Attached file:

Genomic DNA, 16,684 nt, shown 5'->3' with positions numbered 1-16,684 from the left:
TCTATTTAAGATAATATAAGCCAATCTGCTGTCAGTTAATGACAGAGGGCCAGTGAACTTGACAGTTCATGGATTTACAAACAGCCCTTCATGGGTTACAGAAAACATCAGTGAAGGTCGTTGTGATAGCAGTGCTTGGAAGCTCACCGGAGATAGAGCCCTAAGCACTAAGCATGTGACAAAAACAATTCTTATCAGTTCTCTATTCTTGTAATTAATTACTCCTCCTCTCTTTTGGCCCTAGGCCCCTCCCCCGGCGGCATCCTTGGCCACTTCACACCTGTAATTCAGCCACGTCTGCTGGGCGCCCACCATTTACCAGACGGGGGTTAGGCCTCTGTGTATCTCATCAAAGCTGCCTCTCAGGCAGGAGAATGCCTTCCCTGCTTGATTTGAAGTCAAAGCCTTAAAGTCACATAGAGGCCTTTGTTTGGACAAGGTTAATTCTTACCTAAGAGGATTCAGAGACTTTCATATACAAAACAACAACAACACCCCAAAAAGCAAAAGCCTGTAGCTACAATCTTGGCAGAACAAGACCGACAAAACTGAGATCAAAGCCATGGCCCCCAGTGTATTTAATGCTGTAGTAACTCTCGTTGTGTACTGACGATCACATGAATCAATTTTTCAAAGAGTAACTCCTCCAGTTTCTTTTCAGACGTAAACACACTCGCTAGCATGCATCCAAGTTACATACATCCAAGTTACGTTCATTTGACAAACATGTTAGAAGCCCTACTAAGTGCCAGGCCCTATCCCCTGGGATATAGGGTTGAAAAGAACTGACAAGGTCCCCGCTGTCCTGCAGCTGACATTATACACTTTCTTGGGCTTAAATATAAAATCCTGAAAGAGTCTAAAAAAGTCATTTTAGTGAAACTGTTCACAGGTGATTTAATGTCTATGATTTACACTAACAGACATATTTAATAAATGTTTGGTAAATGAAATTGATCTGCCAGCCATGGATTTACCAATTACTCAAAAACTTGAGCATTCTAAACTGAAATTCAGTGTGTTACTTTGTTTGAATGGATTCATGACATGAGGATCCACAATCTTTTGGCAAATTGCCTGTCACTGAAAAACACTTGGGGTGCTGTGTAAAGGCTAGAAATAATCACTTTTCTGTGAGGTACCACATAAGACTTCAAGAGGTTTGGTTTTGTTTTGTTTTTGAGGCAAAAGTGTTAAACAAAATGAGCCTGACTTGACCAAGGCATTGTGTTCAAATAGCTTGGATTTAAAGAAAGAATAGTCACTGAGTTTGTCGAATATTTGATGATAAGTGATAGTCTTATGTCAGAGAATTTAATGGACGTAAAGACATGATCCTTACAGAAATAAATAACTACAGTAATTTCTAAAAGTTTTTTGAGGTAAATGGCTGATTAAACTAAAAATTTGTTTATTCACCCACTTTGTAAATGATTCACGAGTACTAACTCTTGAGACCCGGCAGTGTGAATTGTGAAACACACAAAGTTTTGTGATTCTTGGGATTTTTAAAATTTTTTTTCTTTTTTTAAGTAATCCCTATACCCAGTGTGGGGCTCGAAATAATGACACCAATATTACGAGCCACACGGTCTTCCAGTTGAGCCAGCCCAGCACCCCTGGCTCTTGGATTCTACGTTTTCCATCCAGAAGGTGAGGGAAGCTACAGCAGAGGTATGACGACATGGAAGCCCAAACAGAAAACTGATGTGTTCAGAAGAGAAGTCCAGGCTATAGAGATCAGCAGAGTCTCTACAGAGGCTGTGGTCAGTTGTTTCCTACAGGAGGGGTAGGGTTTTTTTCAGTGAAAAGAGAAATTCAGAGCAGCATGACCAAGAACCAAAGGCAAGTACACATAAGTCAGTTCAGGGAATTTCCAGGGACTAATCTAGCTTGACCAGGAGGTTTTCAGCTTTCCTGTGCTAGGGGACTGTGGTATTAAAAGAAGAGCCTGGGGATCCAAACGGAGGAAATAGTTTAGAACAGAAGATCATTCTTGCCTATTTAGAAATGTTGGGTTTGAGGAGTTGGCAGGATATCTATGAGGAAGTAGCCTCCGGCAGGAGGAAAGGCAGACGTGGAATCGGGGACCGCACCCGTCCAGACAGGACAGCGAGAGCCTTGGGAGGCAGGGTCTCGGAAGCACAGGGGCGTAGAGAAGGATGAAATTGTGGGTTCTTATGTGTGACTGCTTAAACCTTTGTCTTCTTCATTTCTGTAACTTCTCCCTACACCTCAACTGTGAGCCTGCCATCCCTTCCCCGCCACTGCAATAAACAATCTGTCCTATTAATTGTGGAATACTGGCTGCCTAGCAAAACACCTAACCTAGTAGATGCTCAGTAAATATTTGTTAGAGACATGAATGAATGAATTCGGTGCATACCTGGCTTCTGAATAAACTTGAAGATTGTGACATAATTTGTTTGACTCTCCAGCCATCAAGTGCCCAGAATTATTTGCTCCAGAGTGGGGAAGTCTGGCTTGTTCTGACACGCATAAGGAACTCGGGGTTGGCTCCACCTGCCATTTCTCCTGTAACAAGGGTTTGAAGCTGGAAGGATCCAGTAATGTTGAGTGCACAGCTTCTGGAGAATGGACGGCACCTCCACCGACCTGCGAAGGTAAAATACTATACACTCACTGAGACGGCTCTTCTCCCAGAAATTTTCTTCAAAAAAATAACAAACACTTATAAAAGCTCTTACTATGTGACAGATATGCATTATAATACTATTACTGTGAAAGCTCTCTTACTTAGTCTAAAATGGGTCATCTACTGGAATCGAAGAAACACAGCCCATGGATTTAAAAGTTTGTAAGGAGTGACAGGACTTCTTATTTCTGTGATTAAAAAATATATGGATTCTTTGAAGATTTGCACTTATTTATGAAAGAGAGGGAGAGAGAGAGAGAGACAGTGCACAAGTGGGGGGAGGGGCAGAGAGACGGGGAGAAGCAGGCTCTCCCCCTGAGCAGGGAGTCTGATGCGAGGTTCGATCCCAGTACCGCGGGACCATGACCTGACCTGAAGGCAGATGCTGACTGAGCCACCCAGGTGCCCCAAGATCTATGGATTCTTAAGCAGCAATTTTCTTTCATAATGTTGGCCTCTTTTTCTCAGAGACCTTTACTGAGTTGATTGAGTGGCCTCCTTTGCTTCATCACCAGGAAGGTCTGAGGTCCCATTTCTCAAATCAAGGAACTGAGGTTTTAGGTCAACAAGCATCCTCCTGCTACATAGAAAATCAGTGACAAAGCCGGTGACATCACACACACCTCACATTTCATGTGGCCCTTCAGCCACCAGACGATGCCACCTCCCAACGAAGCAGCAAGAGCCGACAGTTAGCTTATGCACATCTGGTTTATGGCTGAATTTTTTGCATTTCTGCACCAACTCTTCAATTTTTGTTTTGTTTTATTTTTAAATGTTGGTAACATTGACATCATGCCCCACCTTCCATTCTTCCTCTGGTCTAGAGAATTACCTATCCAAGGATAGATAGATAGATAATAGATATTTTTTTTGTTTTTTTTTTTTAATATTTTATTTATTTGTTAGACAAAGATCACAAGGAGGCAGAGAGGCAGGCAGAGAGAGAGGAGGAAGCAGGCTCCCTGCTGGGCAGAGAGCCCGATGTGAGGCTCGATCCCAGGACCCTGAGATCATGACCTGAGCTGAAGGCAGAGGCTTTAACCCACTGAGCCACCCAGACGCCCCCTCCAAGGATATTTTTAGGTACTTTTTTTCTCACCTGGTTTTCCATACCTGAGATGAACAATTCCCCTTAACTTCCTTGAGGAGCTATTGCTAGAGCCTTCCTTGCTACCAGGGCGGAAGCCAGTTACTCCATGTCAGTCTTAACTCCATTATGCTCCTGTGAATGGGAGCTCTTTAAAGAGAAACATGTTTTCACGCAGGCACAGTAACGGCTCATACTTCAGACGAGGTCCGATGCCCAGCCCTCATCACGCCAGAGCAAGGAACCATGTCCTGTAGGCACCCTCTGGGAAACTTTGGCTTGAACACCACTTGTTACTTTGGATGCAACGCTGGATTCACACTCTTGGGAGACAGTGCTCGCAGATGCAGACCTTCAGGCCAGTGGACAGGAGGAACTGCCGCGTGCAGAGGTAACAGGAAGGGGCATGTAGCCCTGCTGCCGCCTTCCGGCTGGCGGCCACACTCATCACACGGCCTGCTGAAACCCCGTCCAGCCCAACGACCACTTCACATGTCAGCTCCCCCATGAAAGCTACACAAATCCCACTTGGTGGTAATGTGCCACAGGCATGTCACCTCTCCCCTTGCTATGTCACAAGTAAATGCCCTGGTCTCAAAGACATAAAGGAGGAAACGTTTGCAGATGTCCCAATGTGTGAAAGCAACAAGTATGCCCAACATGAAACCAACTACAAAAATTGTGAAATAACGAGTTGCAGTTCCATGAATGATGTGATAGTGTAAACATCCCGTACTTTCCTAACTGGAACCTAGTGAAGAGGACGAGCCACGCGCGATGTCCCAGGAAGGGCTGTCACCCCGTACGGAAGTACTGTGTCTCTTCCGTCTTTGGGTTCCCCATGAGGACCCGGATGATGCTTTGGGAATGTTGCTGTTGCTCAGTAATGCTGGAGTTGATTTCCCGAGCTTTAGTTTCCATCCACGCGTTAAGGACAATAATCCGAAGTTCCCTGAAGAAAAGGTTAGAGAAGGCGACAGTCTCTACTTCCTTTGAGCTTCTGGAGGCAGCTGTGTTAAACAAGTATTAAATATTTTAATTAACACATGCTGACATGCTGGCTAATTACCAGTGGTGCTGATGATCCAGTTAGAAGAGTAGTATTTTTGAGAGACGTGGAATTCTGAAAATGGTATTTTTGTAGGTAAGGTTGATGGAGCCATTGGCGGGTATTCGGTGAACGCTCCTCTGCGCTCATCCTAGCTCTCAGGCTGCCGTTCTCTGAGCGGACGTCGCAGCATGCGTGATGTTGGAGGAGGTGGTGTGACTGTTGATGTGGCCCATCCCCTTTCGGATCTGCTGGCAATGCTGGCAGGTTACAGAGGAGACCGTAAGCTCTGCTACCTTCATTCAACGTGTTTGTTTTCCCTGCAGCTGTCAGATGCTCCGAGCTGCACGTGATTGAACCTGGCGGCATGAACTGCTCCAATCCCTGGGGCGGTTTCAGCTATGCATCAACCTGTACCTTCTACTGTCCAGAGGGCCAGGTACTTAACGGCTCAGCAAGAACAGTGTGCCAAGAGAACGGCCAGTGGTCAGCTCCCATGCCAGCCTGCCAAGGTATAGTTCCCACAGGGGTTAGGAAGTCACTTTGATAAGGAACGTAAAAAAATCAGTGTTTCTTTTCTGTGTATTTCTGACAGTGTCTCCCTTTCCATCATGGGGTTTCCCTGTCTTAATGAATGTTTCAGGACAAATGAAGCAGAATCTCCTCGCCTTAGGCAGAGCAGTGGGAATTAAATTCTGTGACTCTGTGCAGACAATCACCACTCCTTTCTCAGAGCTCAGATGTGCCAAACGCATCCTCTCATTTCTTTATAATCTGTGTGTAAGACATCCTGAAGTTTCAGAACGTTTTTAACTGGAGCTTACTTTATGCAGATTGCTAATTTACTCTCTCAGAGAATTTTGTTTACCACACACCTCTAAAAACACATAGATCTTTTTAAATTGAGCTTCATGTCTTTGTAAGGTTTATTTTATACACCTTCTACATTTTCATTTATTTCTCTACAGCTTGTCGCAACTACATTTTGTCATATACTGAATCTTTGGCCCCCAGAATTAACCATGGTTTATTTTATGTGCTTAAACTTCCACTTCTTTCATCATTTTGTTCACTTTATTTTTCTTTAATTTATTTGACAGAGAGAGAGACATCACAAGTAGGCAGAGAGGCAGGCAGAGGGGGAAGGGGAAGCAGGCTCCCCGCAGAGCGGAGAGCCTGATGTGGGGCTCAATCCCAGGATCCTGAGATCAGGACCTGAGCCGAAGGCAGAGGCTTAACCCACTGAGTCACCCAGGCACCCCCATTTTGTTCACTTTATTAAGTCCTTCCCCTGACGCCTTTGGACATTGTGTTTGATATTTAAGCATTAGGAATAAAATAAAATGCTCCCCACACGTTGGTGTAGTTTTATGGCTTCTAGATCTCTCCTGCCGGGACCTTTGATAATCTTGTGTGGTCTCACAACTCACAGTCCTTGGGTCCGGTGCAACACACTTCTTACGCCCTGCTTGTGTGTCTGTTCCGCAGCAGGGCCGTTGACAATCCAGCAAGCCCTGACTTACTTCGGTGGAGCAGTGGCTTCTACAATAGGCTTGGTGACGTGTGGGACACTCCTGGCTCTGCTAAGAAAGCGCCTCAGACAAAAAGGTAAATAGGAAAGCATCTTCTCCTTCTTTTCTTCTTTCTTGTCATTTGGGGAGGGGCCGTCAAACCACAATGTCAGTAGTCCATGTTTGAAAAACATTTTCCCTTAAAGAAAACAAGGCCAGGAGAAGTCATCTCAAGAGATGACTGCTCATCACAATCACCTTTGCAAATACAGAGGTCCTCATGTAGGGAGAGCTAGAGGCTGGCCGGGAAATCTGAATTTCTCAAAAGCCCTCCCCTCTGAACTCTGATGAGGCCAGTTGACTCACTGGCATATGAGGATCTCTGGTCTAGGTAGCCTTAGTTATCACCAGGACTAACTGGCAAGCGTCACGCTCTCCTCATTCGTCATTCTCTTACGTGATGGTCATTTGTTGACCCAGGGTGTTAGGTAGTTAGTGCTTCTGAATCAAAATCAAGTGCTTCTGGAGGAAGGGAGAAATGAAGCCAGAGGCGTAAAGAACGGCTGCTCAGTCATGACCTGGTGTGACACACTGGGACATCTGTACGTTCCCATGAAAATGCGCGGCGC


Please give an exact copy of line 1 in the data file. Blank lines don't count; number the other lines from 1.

Genomic DNA, 16,684 nt, shown 5'->3' with positions numbered 1-16,684 from the left: